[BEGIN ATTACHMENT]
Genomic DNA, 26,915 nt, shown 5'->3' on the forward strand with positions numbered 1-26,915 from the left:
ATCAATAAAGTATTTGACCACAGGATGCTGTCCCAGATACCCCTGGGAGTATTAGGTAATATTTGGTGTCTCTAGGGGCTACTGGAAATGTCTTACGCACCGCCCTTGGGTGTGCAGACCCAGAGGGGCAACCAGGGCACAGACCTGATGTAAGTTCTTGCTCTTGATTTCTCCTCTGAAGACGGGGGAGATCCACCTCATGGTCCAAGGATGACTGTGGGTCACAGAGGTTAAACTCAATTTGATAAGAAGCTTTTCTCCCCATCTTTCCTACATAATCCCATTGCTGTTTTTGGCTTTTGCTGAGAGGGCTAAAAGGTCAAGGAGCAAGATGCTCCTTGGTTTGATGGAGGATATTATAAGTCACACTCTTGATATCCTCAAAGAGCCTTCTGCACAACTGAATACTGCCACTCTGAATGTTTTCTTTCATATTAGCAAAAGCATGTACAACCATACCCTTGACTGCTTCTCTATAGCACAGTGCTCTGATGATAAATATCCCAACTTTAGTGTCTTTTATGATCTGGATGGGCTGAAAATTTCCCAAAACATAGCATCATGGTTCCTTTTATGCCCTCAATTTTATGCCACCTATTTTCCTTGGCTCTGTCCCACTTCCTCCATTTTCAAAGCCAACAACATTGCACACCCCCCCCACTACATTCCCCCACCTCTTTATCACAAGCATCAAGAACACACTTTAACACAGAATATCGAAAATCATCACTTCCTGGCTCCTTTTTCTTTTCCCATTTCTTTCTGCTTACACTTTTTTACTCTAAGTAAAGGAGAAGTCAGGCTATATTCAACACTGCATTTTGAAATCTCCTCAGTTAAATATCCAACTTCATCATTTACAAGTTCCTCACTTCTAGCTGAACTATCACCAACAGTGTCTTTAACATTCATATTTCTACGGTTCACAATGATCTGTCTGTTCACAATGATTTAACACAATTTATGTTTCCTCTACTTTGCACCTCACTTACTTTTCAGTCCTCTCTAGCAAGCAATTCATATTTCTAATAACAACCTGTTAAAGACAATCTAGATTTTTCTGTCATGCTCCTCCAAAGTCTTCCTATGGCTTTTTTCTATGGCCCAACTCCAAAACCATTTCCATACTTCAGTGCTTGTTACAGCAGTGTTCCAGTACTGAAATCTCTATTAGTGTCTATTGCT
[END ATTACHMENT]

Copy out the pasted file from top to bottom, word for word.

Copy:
Genomic DNA, 26,915 nt, shown 5'->3' on the forward strand with positions numbered 1-26,915 from the left:
ATCAATAAAGTATTTGACCACAGGATGCTGTCCCAGATACCCCTGGGAGTATTAGGTAATATTTGGTGTCTCTAGGGGCTACTGGAAATGTCTTACGCACCGCCCTTGGGTGTGCAGACCCAGAGGGGCAACCAGGGCACAGACCTGATGTAAGTTCTTGCTCTTGATTTCTCCTCTGAAGACGGGGGAGATCCACCTCATGGTCCAAGGATGACTGTGGGTCACAGAGGTTAAACTCAATTTGATAAGAAGCTTTTCTCCCCATCTTTCCTACATAATCCCATTGCTGTTTTTGGCTTTTGCTGAGAGGGCTAAAAGGTCAAGGAGCAAGATGCTCCTTGGTTTGATGGAGGATATTATAAGTCACACTCTTGATATCCTCAAAGAGCCTTCTGCACAACTGAATACTGCCACTCTGAATGTTTTCTTTCATATTAGCAAAAGCATGTACAACCATACCCTTGACTGCTTCTCTATAGCACAGTGCTCTGATGATAAATATCCCAACTTTAGTGTCTTTTATGATCTGGATGGGCTGAAAATTTCCCAAAACATAGCATCATGGTTCCTTTTATGCCCTCAATTTTATGCCACCTATTTTCCTTGGCTCTGTCCCACTTCCTCCATTTTCAAAGCCAACAACATTGCACACCCCCCCCACTACATTCCCCCACCTCTTTATCACAAGCATCAAGAACACACTTTAACACAGAATATCGAAAATCATCACTTCCTGGCTCCTTTTTCTTTTCCCATTTCTTTCTGCTTACACTTTTTTACTCTAAGTAAAGGAGAAGTCAGGCTATATTCAACACTGCATTTTGAAATCTCCTCAGTTAAATATCCAACTTCATCATTTACAAGTTCCTCACTTCTAGCTGAACTATCACCAACAGTGTCTTTAACATTCATATTTCTACGGTTCACAATGATCTGTCTGTTCACAATGATTTAACACAATTTATGTTTCCTCTACTTTGCACCTCACTTACTTTTCAGTCCTCTCTAGCAAGCAATTCATATTTCTAATAACAACCTGTTAAAGACAATCTAGATTTTTCTGTCATGCTCCTCCAAAGTCTTCCTATGGCTTTTTTCTATGGCCCAACTCCAAAACCATTTCCATACTTCAGTGCTTGTTACAGCAGTGTTCCAGTACTGAAATCTCTATTAGTGTCTATTGCT